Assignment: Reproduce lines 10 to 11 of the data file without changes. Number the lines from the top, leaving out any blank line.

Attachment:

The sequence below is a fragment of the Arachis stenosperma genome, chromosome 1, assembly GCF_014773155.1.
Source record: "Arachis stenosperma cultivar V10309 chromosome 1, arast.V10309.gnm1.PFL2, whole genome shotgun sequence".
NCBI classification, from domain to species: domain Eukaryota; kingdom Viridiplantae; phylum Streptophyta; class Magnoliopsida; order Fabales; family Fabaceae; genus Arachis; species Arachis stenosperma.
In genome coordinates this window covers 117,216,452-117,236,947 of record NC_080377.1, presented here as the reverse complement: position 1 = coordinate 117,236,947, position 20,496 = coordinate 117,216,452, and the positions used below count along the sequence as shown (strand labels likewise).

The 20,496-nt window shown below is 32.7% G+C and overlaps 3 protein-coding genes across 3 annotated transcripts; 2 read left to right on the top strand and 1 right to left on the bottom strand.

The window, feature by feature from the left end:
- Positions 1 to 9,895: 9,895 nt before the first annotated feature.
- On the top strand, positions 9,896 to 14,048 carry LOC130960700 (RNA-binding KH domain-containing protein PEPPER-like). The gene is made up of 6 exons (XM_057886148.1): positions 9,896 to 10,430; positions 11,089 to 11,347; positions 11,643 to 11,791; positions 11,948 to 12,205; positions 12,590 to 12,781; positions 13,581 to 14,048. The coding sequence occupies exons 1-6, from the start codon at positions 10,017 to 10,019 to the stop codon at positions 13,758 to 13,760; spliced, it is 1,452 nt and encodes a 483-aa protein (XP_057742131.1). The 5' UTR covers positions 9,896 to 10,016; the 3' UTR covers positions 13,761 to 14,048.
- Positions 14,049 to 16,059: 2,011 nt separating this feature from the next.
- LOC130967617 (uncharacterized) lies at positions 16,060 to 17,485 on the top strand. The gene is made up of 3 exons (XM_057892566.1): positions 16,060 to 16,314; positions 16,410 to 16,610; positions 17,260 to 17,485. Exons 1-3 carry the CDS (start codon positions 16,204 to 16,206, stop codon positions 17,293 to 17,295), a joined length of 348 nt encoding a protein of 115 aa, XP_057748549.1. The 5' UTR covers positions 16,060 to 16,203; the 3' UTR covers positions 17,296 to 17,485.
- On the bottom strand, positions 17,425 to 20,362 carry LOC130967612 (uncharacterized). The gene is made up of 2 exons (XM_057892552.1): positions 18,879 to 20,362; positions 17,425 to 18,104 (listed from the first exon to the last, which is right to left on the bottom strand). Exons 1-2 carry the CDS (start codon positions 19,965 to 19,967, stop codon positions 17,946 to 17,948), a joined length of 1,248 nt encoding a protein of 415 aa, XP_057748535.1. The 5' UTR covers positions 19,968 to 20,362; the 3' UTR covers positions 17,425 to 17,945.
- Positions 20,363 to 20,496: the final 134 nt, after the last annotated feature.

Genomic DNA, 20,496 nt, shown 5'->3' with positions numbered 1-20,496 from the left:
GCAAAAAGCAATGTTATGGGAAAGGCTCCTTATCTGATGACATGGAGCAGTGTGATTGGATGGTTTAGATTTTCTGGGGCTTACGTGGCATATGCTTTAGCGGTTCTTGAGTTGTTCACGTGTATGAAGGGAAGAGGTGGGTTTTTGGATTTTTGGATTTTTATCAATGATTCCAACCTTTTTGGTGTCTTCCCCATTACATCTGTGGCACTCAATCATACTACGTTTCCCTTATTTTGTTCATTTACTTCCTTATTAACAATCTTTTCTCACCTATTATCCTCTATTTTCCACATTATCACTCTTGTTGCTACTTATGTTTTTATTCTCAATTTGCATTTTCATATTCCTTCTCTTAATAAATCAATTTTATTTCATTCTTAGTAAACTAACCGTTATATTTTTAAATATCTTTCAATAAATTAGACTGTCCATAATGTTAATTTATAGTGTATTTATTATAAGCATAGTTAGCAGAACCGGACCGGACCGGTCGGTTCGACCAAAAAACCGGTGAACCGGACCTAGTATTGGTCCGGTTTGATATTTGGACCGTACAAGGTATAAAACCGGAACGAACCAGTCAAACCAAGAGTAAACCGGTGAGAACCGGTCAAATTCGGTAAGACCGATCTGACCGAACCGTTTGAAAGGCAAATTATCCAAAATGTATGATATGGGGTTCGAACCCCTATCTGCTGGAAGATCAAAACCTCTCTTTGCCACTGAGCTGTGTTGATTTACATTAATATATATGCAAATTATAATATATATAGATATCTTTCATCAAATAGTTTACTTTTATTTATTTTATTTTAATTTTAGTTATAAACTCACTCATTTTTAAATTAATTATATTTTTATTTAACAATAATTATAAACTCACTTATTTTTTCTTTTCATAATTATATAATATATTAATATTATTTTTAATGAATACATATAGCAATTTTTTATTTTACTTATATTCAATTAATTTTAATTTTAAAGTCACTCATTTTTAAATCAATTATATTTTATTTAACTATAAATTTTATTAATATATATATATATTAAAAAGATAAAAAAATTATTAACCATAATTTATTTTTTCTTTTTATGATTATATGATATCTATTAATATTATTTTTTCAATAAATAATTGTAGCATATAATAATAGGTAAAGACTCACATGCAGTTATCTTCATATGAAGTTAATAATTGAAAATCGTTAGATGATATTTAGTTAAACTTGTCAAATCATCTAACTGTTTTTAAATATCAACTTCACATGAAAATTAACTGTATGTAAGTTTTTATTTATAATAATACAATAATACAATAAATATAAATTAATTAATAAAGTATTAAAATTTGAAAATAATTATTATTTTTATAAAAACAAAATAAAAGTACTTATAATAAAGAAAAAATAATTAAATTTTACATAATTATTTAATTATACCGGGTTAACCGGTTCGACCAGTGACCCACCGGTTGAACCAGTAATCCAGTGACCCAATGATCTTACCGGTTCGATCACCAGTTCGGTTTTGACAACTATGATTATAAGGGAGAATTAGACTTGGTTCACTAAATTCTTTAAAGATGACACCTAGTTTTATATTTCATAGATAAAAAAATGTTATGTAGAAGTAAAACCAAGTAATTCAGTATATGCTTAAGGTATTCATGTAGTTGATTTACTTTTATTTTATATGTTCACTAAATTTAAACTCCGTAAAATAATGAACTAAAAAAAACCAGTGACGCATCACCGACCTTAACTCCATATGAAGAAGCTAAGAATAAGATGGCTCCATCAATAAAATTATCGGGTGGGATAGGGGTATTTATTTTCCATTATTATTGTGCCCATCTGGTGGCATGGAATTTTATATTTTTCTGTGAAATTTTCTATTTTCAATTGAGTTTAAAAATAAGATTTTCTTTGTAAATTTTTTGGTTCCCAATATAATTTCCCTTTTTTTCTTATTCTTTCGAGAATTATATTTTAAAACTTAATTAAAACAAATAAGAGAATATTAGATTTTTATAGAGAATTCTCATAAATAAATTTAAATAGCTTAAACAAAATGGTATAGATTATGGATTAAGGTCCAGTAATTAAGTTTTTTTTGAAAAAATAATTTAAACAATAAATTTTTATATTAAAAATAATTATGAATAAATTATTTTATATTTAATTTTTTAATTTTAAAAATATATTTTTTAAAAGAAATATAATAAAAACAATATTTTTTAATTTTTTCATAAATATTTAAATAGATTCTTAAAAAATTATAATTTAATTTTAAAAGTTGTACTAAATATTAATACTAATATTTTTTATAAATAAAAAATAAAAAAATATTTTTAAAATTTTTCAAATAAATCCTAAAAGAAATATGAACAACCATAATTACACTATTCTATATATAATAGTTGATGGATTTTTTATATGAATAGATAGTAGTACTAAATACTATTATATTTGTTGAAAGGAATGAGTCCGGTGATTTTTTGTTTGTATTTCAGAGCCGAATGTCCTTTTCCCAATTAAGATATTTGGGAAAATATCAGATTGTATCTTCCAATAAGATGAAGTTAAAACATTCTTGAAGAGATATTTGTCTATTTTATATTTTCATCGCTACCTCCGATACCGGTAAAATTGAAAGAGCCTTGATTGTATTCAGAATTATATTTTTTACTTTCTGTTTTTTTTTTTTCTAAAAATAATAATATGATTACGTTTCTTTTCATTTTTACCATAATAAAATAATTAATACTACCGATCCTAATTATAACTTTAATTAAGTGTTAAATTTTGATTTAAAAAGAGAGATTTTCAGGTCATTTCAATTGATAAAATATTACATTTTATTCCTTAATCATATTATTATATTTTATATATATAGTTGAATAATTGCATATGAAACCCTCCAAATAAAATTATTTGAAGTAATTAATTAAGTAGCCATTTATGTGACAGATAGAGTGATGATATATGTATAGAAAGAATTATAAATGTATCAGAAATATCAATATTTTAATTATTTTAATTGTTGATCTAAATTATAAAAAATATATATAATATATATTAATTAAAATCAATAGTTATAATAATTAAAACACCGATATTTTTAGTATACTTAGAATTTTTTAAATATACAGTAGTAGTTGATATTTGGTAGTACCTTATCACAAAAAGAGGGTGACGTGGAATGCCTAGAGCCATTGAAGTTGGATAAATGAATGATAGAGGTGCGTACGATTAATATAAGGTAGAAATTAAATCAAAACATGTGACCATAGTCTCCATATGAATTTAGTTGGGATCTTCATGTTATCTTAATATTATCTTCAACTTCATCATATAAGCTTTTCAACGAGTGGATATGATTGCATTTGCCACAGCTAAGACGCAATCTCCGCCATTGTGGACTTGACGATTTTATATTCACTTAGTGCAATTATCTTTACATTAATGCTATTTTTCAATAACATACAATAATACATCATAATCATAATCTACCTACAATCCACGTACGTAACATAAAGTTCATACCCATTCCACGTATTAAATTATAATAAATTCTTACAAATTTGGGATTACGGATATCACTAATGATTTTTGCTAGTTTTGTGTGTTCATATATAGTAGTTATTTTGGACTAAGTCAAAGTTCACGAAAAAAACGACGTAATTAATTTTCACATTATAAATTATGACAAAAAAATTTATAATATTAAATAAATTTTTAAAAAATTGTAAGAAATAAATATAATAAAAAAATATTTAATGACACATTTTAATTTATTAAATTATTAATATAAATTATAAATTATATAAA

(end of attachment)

- LOC130967617 (uncharacterized) lies at positions 16,060 to 17,485 on the top strand. The gene is made up of 3 exons (XM_057892566.1): positions 16,060 to 16,314; positions 16,410 to 16,610; positions 17,260 to 17,485. Exons 1-3 carry the CDS (start codon positions 16,204 to 16,206, stop codon positions 17,293 to 17,295), a joined length of 348 nt encoding a protein of 115 aa, XP_057748549.1. The 5' UTR covers positions 16,060 to 16,203; the 3' UTR covers positions 17,296 to 17,485.
- On the bottom strand, positions 17,425 to 20,362 carry LOC130967612 (uncharacterized). The gene is made up of 2 exons (XM_057892552.1): positions 18,879 to 20,362; positions 17,425 to 18,104 (listed from the first exon to the last, which is right to left on the bottom strand). Exons 1-2 carry the CDS (start codon positions 19,965 to 19,967, stop codon positions 17,946 to 17,948), a joined length of 1,248 nt encoding a protein of 415 aa, XP_057748535.1. The 5' UTR covers positions 19,968 to 20,362; the 3' UTR covers positions 17,425 to 17,945.